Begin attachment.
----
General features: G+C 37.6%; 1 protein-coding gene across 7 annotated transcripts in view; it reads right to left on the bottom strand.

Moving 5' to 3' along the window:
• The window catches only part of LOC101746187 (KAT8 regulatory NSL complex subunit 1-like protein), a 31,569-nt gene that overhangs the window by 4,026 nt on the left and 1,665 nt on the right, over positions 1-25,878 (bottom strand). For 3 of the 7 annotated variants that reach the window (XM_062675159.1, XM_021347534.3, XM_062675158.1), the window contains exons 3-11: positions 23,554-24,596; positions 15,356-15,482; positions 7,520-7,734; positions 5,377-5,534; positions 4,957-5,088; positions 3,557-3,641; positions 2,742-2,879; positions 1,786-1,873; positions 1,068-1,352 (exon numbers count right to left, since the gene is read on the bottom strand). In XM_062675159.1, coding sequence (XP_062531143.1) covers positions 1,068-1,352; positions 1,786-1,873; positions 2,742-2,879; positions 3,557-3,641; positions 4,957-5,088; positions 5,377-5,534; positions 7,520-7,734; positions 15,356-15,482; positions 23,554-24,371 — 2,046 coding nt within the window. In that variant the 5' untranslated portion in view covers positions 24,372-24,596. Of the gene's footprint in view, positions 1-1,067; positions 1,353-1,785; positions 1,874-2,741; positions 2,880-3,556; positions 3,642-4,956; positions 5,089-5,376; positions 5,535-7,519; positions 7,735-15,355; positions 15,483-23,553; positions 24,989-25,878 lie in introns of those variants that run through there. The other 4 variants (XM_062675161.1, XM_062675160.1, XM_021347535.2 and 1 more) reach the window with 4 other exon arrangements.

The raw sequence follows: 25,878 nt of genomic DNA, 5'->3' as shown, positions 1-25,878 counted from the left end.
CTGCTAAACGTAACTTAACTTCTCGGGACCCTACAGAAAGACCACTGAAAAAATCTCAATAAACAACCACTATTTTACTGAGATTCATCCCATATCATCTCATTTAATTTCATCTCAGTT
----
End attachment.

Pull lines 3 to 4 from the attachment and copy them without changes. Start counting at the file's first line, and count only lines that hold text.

• The window catches only part of LOC101746187 (KAT8 regulatory NSL complex subunit 1-like protein), a 31,569-nt gene that overhangs the window by 4,026 nt on the left and 1,665 nt on the right, over positions 1-25,878 (bottom strand). For 3 of the 7 annotated variants that reach the window (XM_062675159.1, XM_021347534.3, XM_062675158.1), the window contains exons 3-11: positions 23,554-24,596; positions 15,356-15,482; positions 7,520-7,734; positions 5,377-5,534; positions 4,957-5,088; positions 3,557-3,641; positions 2,742-2,879; positions 1,786-1,873; positions 1,068-1,352 (exon numbers count right to left, since the gene is read on the bottom strand). In XM_062675159.1, coding sequence (XP_062531143.1) covers positions 1,068-1,352; positions 1,786-1,873; positions 2,742-2,879; positions 3,557-3,641; positions 4,957-5,088; positions 5,377-5,534; positions 7,520-7,734; positions 15,356-15,482; positions 23,554-24,371 — 2,046 coding nt within the window. In that variant the 5' untranslated portion in view covers positions 24,372-24,596. Of the gene's footprint in view, positions 1-1,067; positions 1,353-1,785; positions 1,874-2,741; positions 2,880-3,556; positions 3,642-4,956; positions 5,089-5,376; positions 5,535-7,519; positions 7,735-15,355; positions 15,483-23,553; positions 24,989-25,878 lie in introns of those variants that run through there. The other 4 variants (XM_062675161.1, XM_062675160.1, XM_021347535.2 and 1 more) reach the window with 4 other exon arrangements.

The raw sequence follows: 25,878 nt of genomic DNA, 5'->3' as shown, positions 1-25,878 counted from the left end.